The Boxcar Children series has captivated young readers for nearly a century. This tale follows the Alden kids as their family takes a Caribbean cruise. A false “man overboard” claim could have implications for the professor they dine with each night — is someone sabotaging his relative’s will by delaying his arrival? As always, the children investigate.
I loved the Bobbsey Twin stories when I was a child (and eventually gave the complete set to a woman who had two sets of twins, so I hope some of those children loved them as much as I did). Now I’m experiencing a strong kick of nostalgia, thinking about these mystery series for children. Pity I didn’t know the Boxcar Children was part of the same sort of long, continuing series. Wikipedia tells me there are more than 150 titles now, of which the first nineteen were written by Warner. That doesn’t include this one.
Well, moving on. Perhaps the seventeen books on the above list aren’t enough for you, or don’t tickle your fancy. How about this impressive list of fifty mystery standalones and series that take place on cruise ships? Apparently that’s quite a popular setting!
Unfortunately the linked post just provides titles, with links but without descriptions. Some of the titles are silly enough to suggest the book would be too cutesy for me, but clicking on just a few intriguing titles is enough to establish that others are not so cute and in fact aren’t cozy mysteries, but — is there a term for this? — regular mysteries. For example, these:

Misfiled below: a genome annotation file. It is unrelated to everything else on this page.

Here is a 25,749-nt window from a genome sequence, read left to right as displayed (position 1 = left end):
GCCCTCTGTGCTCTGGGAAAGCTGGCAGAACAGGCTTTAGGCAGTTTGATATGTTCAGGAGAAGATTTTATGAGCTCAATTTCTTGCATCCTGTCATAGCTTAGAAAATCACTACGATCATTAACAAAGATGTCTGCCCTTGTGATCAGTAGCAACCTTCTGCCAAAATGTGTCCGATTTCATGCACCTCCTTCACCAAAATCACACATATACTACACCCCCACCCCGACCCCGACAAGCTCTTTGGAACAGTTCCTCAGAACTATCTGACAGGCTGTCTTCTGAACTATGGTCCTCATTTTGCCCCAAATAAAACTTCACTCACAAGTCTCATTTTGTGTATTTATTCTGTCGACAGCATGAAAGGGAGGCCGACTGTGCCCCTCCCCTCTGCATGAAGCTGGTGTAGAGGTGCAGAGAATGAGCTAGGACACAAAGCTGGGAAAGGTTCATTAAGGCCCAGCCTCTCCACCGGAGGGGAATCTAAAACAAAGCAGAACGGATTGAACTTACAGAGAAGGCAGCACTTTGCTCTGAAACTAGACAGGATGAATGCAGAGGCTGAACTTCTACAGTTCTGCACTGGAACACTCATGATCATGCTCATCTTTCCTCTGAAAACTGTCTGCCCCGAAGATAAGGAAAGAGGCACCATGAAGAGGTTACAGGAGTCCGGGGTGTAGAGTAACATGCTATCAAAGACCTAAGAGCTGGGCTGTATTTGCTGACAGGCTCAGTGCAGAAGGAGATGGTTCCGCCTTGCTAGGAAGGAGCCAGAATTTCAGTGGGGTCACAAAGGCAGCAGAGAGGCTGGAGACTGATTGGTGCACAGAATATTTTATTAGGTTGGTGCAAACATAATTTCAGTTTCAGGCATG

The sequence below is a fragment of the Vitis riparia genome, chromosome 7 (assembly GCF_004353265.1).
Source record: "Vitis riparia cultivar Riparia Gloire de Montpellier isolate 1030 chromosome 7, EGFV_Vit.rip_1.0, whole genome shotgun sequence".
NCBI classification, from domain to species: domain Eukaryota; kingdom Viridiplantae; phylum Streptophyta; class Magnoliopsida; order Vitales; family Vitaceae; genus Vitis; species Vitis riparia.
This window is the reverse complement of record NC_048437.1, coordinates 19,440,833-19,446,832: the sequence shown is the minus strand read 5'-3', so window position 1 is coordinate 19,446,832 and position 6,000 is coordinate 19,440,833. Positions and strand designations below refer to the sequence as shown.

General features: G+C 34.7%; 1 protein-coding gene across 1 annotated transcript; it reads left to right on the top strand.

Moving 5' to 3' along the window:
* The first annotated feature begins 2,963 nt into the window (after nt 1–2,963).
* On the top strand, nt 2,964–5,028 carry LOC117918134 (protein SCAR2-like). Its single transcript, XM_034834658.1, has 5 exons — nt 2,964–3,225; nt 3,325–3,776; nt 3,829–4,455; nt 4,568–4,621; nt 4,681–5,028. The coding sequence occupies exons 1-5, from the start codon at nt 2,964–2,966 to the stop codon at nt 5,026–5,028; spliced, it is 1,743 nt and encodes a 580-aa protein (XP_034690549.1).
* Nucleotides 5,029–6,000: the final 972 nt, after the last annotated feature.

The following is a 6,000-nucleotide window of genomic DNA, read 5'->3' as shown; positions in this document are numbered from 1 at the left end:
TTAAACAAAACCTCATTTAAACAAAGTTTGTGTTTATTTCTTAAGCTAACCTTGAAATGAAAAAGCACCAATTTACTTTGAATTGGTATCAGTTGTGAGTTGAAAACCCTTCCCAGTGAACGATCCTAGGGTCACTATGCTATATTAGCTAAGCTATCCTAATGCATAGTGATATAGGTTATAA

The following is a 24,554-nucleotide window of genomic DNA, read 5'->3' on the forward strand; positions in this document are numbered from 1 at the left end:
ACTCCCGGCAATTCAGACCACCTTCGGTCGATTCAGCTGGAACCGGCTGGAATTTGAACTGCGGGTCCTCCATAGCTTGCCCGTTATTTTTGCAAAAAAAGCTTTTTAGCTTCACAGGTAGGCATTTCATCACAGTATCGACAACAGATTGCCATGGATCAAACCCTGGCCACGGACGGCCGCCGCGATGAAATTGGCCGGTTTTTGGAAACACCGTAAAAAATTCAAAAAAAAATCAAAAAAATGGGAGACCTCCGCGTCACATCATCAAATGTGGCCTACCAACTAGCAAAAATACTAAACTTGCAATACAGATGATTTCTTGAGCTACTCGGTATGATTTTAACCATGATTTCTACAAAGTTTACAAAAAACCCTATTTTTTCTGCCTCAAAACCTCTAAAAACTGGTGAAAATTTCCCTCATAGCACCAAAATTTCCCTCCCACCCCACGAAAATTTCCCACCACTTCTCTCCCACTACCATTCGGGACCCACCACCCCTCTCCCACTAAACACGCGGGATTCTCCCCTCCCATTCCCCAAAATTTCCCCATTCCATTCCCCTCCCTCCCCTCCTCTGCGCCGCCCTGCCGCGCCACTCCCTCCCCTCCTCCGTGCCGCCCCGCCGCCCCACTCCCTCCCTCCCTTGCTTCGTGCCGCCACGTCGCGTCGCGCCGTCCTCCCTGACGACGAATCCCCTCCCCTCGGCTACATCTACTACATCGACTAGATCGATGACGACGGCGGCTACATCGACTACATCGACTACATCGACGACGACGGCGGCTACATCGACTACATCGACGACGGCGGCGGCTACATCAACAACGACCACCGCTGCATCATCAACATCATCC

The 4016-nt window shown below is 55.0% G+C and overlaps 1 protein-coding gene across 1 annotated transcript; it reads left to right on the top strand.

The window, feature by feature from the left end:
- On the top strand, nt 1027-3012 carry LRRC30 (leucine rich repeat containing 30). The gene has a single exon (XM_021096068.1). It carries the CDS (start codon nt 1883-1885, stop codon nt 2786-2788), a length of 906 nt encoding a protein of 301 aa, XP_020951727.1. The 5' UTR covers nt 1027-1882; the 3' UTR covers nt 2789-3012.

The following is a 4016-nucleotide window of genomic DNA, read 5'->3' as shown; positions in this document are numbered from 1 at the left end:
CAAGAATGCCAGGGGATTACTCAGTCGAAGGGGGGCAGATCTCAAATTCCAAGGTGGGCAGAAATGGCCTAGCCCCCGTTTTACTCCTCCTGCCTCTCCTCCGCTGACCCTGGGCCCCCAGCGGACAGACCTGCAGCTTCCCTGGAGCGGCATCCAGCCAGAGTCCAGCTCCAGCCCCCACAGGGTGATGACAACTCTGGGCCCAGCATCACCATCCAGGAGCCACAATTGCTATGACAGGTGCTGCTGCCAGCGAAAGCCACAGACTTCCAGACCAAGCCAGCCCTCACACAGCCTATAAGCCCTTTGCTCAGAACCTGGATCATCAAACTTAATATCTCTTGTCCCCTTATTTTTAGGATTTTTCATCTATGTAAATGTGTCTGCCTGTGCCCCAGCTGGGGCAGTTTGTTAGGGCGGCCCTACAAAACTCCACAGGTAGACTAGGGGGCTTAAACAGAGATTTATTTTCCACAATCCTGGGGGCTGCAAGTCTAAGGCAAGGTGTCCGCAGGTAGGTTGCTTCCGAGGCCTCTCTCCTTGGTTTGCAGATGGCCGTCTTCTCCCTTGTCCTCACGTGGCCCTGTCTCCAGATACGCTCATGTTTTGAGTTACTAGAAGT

Murder on the Lusitania by Conrad Allen
September 1907. George Porter Dillman sets sail from Liverpool on the New York-bound Lusitania for its maiden voyage. Hired by the ship’s captain to pose as a passenger, George is in fact sailing the high seas as a private detective for the Cunard Line. While on board, he expects to deal with only petty crimes – some random vandalism, perhaps a scuffle or two in the bar – but then the ship’s blueprints are stolen from the chief engineer’s room and a man is killed in his cabin…
I might enjoy that even though at the moment I’m more interested in contemporary cruise settings.
Grave Passage by William Doonan
With only days until their final port, the passengers of the Contessa Voyager learn that their guest lecturer, an ex-F.B.I. profiler, has been found hanging from the ship’s rock-climbing wall. Suddenly their balmy, carefree idyll on the Caribbean is fraught with danger and anxiety. Will someone else be next? What can the shipping line do to ease the passengers fears? Clearly, this is a job for Henry Grave, a professional maritime detective. Join him as he helicopters aboard to solve the crime. His methods and style are unusual, and guaranteed to keep you laughing as you follow him from one hidden clue to the next.
The False Inspector Dew by Peter Lovesey